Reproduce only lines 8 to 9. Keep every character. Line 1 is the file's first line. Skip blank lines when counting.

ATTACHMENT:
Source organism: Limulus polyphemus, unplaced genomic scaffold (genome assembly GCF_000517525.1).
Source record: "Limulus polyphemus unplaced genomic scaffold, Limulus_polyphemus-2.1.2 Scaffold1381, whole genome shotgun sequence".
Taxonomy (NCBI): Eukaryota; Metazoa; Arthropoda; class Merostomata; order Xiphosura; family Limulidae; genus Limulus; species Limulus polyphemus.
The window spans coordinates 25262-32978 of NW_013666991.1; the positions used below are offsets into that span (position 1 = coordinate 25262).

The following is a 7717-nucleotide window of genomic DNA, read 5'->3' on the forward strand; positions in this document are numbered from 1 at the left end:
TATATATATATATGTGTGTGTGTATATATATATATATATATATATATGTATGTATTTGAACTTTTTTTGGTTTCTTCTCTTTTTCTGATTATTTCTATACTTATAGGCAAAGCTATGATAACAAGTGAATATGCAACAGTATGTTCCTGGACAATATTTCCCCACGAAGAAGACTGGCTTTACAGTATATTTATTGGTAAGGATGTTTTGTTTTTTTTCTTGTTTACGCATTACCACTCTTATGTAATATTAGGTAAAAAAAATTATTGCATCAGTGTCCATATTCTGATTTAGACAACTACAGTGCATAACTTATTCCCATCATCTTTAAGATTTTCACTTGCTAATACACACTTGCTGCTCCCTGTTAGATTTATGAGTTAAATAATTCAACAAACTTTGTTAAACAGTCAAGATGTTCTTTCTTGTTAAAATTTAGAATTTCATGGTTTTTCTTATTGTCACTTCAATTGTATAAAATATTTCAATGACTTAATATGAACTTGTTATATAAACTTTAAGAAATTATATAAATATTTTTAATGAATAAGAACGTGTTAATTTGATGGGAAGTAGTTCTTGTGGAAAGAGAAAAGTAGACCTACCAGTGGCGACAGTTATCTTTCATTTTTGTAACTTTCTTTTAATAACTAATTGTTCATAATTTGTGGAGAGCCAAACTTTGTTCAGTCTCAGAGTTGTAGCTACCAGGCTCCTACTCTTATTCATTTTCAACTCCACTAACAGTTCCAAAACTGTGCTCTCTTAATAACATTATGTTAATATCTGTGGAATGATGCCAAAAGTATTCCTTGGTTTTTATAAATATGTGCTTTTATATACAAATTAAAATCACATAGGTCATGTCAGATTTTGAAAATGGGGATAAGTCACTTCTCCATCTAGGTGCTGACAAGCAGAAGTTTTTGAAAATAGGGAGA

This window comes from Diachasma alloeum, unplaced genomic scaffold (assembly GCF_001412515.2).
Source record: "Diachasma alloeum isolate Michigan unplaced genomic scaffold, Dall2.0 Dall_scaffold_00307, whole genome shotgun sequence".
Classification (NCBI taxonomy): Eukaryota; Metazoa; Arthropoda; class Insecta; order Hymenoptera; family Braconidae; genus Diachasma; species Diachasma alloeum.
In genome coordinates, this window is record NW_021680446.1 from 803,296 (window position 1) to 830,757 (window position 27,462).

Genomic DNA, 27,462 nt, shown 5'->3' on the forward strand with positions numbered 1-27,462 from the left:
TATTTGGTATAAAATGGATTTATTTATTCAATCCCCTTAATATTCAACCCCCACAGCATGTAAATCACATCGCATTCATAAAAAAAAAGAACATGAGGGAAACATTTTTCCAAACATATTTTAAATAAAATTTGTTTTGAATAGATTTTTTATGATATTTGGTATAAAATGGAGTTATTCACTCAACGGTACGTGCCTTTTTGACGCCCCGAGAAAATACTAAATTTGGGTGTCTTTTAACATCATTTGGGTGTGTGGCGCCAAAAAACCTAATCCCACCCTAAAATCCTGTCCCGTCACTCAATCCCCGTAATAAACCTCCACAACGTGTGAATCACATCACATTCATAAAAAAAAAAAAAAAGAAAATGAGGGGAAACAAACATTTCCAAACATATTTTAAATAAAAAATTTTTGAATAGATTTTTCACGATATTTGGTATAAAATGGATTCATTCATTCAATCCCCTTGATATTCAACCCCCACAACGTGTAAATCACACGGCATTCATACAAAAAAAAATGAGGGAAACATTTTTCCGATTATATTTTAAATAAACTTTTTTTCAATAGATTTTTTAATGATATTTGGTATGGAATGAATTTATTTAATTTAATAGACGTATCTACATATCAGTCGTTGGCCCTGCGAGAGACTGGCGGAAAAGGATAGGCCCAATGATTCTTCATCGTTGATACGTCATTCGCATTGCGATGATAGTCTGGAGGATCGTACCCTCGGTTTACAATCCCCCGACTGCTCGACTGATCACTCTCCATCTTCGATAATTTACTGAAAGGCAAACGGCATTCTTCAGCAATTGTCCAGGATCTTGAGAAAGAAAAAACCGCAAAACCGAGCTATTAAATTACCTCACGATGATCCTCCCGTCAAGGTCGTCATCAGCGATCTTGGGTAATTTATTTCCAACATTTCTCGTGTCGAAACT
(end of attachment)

Source record: "Diachasma alloeum isolate Michigan unplaced genomic scaffold, Dall2.0 Dall_scaffold_00307, whole genome shotgun sequence".
Classification (NCBI taxonomy): Eukaryota; Metazoa; Arthropoda; class Insecta; order Hymenoptera; family Braconidae; genus Diachasma; species Diachasma alloeum.